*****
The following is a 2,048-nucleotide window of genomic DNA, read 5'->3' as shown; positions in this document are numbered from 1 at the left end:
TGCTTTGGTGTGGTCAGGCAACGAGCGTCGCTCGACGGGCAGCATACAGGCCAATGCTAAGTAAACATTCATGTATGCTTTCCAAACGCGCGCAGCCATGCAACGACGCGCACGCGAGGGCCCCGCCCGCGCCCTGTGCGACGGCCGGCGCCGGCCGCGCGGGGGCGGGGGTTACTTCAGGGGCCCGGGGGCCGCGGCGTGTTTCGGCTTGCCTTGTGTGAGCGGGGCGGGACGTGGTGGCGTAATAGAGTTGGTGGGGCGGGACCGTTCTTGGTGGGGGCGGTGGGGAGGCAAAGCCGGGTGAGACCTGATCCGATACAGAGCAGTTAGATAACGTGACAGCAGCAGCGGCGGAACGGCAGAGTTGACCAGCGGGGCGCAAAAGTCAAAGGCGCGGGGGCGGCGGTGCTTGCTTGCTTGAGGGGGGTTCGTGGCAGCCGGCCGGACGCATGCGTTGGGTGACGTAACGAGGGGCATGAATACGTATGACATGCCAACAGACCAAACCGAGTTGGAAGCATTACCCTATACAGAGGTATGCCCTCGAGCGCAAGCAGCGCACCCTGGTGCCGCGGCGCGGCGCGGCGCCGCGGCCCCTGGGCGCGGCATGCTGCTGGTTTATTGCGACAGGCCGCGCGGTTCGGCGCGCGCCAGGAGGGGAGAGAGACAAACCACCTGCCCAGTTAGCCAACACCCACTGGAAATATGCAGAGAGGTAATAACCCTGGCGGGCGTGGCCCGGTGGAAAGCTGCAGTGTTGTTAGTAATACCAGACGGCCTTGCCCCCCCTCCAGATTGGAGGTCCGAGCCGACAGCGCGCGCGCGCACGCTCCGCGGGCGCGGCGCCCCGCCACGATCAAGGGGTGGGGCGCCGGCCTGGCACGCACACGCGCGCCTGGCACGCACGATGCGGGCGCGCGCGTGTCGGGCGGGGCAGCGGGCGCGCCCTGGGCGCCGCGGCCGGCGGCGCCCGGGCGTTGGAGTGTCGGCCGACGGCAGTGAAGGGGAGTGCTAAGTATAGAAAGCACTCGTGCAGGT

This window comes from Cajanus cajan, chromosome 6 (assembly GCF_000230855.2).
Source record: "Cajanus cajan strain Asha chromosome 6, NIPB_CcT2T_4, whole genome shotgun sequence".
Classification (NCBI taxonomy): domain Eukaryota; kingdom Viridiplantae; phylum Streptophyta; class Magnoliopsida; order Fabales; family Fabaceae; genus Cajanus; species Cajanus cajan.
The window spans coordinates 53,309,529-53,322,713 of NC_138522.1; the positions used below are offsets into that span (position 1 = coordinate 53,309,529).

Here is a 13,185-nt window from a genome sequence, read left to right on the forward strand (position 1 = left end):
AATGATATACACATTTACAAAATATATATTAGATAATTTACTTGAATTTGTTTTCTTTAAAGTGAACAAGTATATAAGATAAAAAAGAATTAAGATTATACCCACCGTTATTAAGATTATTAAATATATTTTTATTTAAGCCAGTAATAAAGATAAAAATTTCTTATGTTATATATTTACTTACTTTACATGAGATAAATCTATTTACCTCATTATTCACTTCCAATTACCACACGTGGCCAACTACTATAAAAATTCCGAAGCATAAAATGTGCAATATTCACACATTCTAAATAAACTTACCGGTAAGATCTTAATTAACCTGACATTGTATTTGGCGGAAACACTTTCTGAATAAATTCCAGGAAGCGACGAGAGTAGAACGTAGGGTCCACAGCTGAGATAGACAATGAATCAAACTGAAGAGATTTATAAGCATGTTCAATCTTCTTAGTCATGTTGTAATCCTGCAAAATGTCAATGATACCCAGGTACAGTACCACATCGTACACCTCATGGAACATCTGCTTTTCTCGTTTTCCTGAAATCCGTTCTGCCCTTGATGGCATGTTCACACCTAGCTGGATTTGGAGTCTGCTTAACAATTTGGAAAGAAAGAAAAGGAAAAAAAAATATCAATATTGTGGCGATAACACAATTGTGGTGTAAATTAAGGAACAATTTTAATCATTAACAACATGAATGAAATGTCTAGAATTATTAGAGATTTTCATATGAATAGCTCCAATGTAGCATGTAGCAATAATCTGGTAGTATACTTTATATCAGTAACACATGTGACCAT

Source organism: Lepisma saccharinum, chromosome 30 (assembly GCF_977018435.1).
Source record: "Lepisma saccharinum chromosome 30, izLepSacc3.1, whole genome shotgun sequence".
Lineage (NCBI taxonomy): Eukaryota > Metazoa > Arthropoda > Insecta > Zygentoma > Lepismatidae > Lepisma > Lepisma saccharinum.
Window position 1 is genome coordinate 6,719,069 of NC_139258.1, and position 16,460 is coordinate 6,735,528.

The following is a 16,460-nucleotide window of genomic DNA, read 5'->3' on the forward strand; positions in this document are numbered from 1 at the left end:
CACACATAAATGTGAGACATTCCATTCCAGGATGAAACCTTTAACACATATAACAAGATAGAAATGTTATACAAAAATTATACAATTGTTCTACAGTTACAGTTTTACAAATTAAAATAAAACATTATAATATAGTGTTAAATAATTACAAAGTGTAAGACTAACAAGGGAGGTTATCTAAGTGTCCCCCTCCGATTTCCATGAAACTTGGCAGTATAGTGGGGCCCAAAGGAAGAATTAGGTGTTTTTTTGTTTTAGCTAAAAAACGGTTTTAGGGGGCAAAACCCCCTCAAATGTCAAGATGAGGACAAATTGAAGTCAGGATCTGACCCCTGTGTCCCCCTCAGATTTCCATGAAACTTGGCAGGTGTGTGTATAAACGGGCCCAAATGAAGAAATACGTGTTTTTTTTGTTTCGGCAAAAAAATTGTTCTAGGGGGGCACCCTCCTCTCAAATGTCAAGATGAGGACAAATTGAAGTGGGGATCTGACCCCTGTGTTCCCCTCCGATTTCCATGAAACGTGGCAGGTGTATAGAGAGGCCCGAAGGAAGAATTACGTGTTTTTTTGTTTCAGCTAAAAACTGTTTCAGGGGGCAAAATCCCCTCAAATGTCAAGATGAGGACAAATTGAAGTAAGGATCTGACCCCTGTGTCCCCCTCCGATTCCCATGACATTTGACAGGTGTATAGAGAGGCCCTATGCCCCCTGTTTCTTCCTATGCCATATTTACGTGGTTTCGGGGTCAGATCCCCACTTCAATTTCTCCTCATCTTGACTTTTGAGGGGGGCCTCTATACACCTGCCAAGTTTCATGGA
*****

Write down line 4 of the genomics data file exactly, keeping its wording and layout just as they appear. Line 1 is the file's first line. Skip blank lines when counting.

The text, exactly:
Source record: "Cajanus cajan strain Asha chromosome 6, NIPB_CcT2T_4, whole genome shotgun sequence".